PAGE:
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How the Vuelta a Burgos found itself at the center of the cycling world

The COVID-19 pandemic altered pro cycling's calendar, and placed the often-overlooked Burgos Tour at the epicenter of the sport.

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BURGOS, Spain (VN) — Normally this time of year, it’s the Tour de France that’s making headlines.

July and the Tour are rites of summer for any cycling fan.

And by the last week of July, the peloton is typically zooming down the Champs-Élysées. The final battles of the Alps or Pyrénées are already played out, and there’s time for a tidy time trial and final parade on France’s most famous stretch of road.

Not this year.

The 2020 season was supposed to be an Olympic year, and everything on the cycling calendar was shuffled around to make room for the giant sports bonanza. Even the Tour bows to the mighty force of the Olympic Games, and the Tour was nudged one week earlier on the calendar.

Then coronavirus happened. Then everything stopped. Then the wheels came off the international racing calendar. Paris-Nice was the last big show. Then everyone went into lockdown, quarantines, or scampered home under the threat of travel bans.

And four months later, when cycling dared to raise its head, cycling’s brain-trust gathered together via a series of Zoom chats to carve up the world calendar. The Tour de France here. The Giro d’Italia there. The classics? Oh yeah, squeeze them in where you can. The Vuelta a España, well, it’s always sunny in Spain, right? November works.

When the dust settled, the stakeholders came up with a calendar that made everyone happy; at least everyone who didn’t cancel their races or put things on ice until there’s a vaccine.

And there was the Vuelta a Burgos.

Flash-forward four dizzying months later, the Vuelta a Burgos found itself accidentally at the center of the cycling world.

How? Well, when the stakeholders were carving up the new cycling world, Burgos stayed right where it was.

This year’s dates — July 28 to August 1 — were the race’s original dates when the 2020 calendar was finalized. In an Olympic year, the Tour de France was pushed ahead one week earlier. The Vuelta and other dates were also tweaked to make room for the sport world’s four-year goliath, and the little ol’ Burgos tour was readjusted as well.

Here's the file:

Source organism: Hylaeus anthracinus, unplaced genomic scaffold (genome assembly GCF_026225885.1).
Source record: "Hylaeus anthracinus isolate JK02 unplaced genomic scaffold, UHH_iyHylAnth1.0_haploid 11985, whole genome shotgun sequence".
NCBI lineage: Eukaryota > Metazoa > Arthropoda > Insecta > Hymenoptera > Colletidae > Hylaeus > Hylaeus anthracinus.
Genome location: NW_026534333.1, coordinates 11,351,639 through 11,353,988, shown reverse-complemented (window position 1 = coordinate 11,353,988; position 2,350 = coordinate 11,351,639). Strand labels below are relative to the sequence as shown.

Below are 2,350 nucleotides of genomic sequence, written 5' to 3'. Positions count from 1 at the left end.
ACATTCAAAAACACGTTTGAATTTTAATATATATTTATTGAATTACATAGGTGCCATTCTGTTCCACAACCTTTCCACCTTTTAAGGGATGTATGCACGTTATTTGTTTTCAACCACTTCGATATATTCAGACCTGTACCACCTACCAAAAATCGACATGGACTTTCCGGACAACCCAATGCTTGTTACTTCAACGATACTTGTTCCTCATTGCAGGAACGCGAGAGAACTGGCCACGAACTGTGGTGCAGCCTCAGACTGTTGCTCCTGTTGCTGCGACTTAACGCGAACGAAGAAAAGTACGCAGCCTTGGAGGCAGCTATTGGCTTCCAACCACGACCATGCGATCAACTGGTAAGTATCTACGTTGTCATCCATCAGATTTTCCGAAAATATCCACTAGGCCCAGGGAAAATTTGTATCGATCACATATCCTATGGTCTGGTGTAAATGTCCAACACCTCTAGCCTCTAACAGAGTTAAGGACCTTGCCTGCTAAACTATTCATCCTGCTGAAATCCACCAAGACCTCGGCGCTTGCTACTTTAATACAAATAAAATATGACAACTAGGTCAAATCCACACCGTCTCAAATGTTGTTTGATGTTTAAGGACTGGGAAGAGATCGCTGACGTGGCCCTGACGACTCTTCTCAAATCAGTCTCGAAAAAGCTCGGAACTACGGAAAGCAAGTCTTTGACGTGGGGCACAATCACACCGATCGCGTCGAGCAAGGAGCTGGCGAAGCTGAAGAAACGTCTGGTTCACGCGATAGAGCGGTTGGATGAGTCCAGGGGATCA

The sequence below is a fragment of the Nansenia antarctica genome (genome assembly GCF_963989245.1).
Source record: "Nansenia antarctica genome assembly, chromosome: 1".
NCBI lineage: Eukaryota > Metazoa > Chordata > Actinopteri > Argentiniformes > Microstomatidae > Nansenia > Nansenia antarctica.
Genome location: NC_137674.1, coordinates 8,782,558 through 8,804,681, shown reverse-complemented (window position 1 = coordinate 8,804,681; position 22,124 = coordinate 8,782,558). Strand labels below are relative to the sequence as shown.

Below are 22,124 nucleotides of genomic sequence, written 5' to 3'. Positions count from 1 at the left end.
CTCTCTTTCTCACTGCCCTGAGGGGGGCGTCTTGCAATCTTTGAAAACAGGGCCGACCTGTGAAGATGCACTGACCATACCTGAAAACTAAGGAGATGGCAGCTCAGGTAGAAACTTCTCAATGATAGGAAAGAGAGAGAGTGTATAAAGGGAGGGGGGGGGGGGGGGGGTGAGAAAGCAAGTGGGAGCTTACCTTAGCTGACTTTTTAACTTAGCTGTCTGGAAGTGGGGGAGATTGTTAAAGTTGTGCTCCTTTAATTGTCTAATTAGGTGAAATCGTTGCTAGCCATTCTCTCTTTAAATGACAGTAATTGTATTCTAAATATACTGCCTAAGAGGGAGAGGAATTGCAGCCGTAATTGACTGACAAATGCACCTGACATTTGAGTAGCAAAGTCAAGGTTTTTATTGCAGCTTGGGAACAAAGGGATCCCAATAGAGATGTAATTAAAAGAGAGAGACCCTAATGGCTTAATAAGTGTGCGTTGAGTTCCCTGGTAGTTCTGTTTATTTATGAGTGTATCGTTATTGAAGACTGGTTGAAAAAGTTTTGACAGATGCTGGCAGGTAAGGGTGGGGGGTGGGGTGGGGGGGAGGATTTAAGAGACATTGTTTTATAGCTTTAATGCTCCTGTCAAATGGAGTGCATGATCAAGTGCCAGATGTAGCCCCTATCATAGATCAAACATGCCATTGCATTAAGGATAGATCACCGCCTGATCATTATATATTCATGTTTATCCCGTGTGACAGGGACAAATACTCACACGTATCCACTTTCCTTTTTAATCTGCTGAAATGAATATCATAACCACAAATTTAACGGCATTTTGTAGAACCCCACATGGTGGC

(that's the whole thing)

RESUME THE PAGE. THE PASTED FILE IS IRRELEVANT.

And when all the other races were rescheduled, Burgos stayed right where it was.

So when the dust resettled after the COVID storm, Burgos was happily first in line in the new cycling order.

Local organizers and backers couldn’t be happier.

The five-day stage race along the edges of Spain’s northern meseta is usually a stop-gap race on the international calendar. Over the years, the Burgos tour has smartly carved out a sweet spot between the end of the Tour and the start of the Vuelta. Positioned where it is, the race typically picks up a few Vuelta-bound stars looking to hone their form ahead of the season’s final grand tour. It might also see a big name or twos coming off the Tour before heading to the beach.

The Burgos tour is a big deal within Spanish cycling, perhaps the biggest one-week stage race in Spain behind the Vuelta a País Vasco and the Volta a Catalunya. With only five stages and a limited budget, however, it’s never going to aspire to much more on the international calendar. In a normal year, the Burgos tour would draw a handful of WorldTour teams.

There’s nothing normal about 2020.

This year, for one glorious, albeit odd, week, everyone’s eyes on are Burgos.

No less than 14 WorldTour teams are racing. OK, there’s no Egan Bernal or Chris Froome, but it has a rock-solid start list, by far the best it’s ever had. Remco is here, and so is half of Belgium.

And the best thing about this happenstance is that it puts Burgos and its incredibly diverse, perhaps overlooked region of Spain deservedly in the spotlight.

Some might consider Burgos “fly-over” country in a nation that boasts such highlights as Granada, Málaga, Barcelona and Sevilla.

Far off the tourist trail, Burgos and its province is packed with historical cities, sites and landscapes that largely go unnoticed except for the most avid of Spanish travelers or the “peregrinos” plying the Camino de Santiago.

To the south is the thriving “Ribera del Duero” wine region, which any self-respecting Spanish wine aficionado will tell you is the best in Spain. To the north are the rugged Cantabrian Mountains, home to some of Europe’s remaining wild brown bears. Southeast of Burgos are the Sierra de la Demanda, the traditional finish line of the “queen stage” and a dark, brooding range near the world-famous Atapuerca cave paintings.

If that’s not enough, then there’s Burgos, proudly boasting its 13th century Gothic cathedral and the tomb of El Cid. The “centro histórico” is packed with lively tapas bars, serving up Burgos’s own style of blood-sausage.

It’s likely that no one is going to change their vacation plans after watching this week’s Vuelta a Burgos.

And it’s very likely that next year, once the COVID scare has calmed down, everything will go back to normal on the racing calendar, and the Vuelta a Burgos will recede to its low-key spot on the calendar.

But as the saying goes, races gets you places, and for this one glorious week in a wildly atypical year, the Vuelta a Burgos is the center of the cycling universe.

An American in France

What’s it like to be an American cyclist living in France? Watch to get professional road cyclist Joe Dombrowski’s view.